What Are Terpenes?

Terpenes are ​ aromatic organic compounds ​ concentrated in unfertilized female flowers that are responsible for the odor, color, and flavor of cannabis. They’re part of a plant’s defense mechanism, working to repel insects and grazing animals while attractinghelpful predators and pollinators​ . Terpenes are biologically active, meaning they affect animal and human behavior even when they are inhaled in small amounts. Cannabinoids like CBD work synergistically with terpenes to enhance the therapeutic benefits of CBD. Over 15,000 terpenes have been identified in nature, with 200 primary and secondary terpenes described in cannabis.

Primary Terpenes & Their Effects

α Pinene

α Pinene is one of the most abundant terpenes in nature. It’s responsible for the familiar odor of cannabis that’s often associated with pine trees. Its therapeutic properties are most associated with anti-inflammation and respiratory conditions.


Linalool has a floral and spicy scent that’s often noticed in lavender plants. In addition to its sedative properties, linalool is known to reduce​ anxiety and stress.


Mercyne is the most abundant terpene in cannabis plants. Its odor is associated with cloves and hops. In addition to being an antioxidant, Myrcene has sedating and muscle relaxing effects in high doses and energizing effects in low doses.


Limonene is common in sativa varieties of cannabis. It’s know for its citrus aroma and used for its anti-anxiety, antidepressant, and immunostimulating effects. It’s often used in topicals because of its ​ ability to help in the absorption of other terpenes through the skin.


Ocimene is popular in perfume because of its pleasant herbaceous scent. It plays a role in plant defense and has antibacterial, antifungal, antioxidant, and antiviral properties.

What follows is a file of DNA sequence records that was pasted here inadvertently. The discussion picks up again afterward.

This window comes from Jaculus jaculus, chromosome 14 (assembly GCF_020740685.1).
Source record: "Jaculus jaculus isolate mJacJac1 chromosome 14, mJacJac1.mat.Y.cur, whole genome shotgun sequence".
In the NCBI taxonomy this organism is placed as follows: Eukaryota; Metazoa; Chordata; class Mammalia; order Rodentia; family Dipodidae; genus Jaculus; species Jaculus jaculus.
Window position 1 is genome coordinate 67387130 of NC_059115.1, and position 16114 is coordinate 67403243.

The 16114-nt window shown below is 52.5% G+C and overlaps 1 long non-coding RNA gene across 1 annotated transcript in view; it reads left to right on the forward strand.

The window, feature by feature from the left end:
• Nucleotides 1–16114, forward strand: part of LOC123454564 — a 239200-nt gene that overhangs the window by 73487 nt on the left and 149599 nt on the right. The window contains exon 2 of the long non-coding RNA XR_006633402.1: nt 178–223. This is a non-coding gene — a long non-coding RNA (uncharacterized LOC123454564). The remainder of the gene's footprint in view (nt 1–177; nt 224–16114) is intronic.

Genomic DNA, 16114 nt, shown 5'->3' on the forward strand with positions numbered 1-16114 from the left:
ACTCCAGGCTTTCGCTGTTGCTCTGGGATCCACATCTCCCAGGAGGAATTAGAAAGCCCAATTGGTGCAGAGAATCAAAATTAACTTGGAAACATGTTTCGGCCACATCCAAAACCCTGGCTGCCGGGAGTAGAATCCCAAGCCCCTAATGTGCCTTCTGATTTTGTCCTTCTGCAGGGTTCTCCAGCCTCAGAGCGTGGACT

Terpinolene is a familiar scent in ginger and jasmine. In addition to its sedative effects, terpinolene is touted for its antibacterial, anti-cancer, and antifungal properties.


Terpineol’s smell is reminiscent of a forest. Its relaxing effects make it a common ingredient in soaps and perfumes. Some studies suggest that Terpineol works as an immune system stimulant​.


Valencene’s sweet and citrusy aroma is easily identifiable in Valencia oranges. It’s often used as a citrus flavor additive in the food industry and believed to have Anti-inflammatory effects.

β Caryophyllene

β Caryophyllene is most familiar in black pepper. It’s a powerful anti-inflammatory and analgesic with anticancer, antibacterial, antifungal, and antiseptic properties as well.


Geraniol smells like roses, making it a popular ingredient in perfumes. This terpene is recognized for its anti-inflammatory, antibacterial, anticancer, and antifungal potential.

Humulene​ :

Humulene is a major contributor to the hoppy aroma of beer. It is believed to be an anti-inflammatory with the ability to treat allergies and suppress appetites.

The Entourage Effect

Coined in 1998 by cannabis researcher Dr. Raphael Mechoulam — who is considered to be the godfather of cannabis research — the entourage effect is used to describe how cannabinoids like CBD work synergistically with terpenes to enhance the beneficial effects of cannabis in the human body. The entourage effect explains why broad spectrum cannabis products that contain cannabinoids and terpenes are more effective than CBD on its own.

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